IT was described as "the last great climb" in the Himalayas, and for two 50-something Scottish climbers, the first ascent of the 8000m Mazeno Ridge was potentially their own last great adventure.
One they completed fuelled by just half a pack of digestive biscuits.
Yet Sandy Allan from Newtonmore and Rick Allen from Aberdeen kept going when others turned back to eventually stand on the summit of Nanga Parbat, the ninth highest mountain in the world and regarded as one of the deadliest.
Since completing their ordeal in the summer of 2012, Sandy has spoken about his adventures to audiences in theatres and at mountain festivals in Europe and Canada, but next Wednesday will relive the ascent and his other adventures before a home audience at Eden Court in Inverness.
Originally from Dalwhinnie and brought up in Muir of Ord and Grantown, Sandy resisted following his father into the whisky industry to become a professional climber.
As a qualified mountain guide he can work anywhere in the world, from the Alps to the Himalayas, which he first visited at the age of 21 just a few years after taking up climbing seriously.
However, his involvement with Nanga Parbat began long before he and Rick successfully traversed the 13km ridge.
The pair were first invited to tackle the Himalayas’ longest ridge by English climber Doug Scott in 1995.
"There are eight 7000m peaks along the ridge and we managed to climb the first three, but then came to this point which was just very dangerous and were forced to abandon the climb, but ever since then, it just got under my skin," Sandy said.
"It was one of these interesting problems that was always on my mind. And Rick’s mind too. And in the meantime, there were lots of other expeditions doing the same – 11 expeditions tried to climb it before me and Rick did."
That success came as part of a team of six, and expedition leader Sandy, who at 57 was a couple of years behind 59-year old Rick as its senior member, stresses the successful ascent was very much down to team work.
Yet even with this combined effort, things did not go according to plan.
"We had eight days food with us because we thought it would take eight to 10 days to climb the ridge," he said.
In the end, it took a total of 18 days to complete the task and after 12 days above 7000 metres, the other members of the expedition decided to turn back.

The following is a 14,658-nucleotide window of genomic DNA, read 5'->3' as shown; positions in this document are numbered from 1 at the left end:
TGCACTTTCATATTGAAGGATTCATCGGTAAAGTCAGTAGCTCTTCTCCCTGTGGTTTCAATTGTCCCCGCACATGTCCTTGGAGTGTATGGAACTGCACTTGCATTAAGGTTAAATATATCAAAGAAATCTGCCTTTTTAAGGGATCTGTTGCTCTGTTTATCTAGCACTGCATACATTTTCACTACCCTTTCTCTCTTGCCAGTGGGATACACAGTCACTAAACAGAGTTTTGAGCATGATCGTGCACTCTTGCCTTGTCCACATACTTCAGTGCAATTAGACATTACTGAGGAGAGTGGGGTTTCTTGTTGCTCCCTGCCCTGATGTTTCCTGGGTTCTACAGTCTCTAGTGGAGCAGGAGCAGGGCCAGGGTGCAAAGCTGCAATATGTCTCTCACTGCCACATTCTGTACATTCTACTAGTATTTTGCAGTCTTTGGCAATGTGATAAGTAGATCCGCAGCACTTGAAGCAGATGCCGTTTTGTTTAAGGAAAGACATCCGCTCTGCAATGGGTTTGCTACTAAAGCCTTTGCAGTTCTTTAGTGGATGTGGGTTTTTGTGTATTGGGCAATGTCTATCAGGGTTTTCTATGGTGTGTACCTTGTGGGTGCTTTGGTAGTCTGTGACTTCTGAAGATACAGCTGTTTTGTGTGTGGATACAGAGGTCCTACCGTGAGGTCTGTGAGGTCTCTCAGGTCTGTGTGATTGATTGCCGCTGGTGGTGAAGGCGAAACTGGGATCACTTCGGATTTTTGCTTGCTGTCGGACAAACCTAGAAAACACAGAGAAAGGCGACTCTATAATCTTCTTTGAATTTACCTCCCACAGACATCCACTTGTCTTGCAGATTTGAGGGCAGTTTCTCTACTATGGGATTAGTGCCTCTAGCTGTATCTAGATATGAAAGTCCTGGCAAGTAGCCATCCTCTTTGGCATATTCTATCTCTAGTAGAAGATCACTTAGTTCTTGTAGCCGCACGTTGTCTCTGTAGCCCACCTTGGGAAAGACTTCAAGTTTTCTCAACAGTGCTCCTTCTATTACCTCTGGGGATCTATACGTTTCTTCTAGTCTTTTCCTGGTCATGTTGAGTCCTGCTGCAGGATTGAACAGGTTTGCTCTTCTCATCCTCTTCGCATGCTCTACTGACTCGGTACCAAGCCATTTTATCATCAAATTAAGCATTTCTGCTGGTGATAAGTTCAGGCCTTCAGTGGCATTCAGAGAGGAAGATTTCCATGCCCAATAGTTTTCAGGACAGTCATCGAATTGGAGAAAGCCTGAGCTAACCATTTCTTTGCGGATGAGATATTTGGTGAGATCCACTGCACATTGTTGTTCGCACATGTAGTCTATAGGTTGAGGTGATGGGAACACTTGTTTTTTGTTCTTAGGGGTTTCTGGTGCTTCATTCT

But not the veteran Scots.
"We all went to bed and I had a fantastic sleep and woke up in the morning and felt great," Sandy said.
"Rick and I decided: ‘Well, we’ve got half a pack of digestives – let’s go for it.’ We thought it would only be half a day to the summit and then another couple would get us off the mountain.
"In fact, it took us two days to get to the summit, and then on the way down we had very deep snow and avalanches and all that sort of stuff, so we ended up running out of water and not having food, and at that altitude, that can be very serious."
The pair’s efforts in completing the first major new route in the Himalayas in almost quarter of a century were recognised with the coveted Piolet d’Or Mountaineering Award, while Sandy’s book on the expedition, Some Lost Place, was shortlisted for the Boardman Tasker Prize for Mountain Literature.
"I suppose people were surprised it was a couple of older climbers who pulled off that ridge climb, but if anything, our age might have helped," Sandy added.
"When things start going wrong, if you are older you can stand back from it a bit and access the situation and maybe control your emotions better."
One interview Sandy gave following his Nanga Parbat adventure suggested this might be the summit of his career as well and "the rat has been fed".
But is that really the case?
"I don’t know about that," Sandy answered.
"If you do something amazing, I suppose you get really satisfied with your life for a while. But the rat gets hungry again and Rick and I have started looking at other climbs."
• Sandy Allan: In Some Lost Place, is at the OneTouch Theatre, Eden Court, on Wednesday January 27, at 8pm.
His book of the same title is published by Vertebrae Books.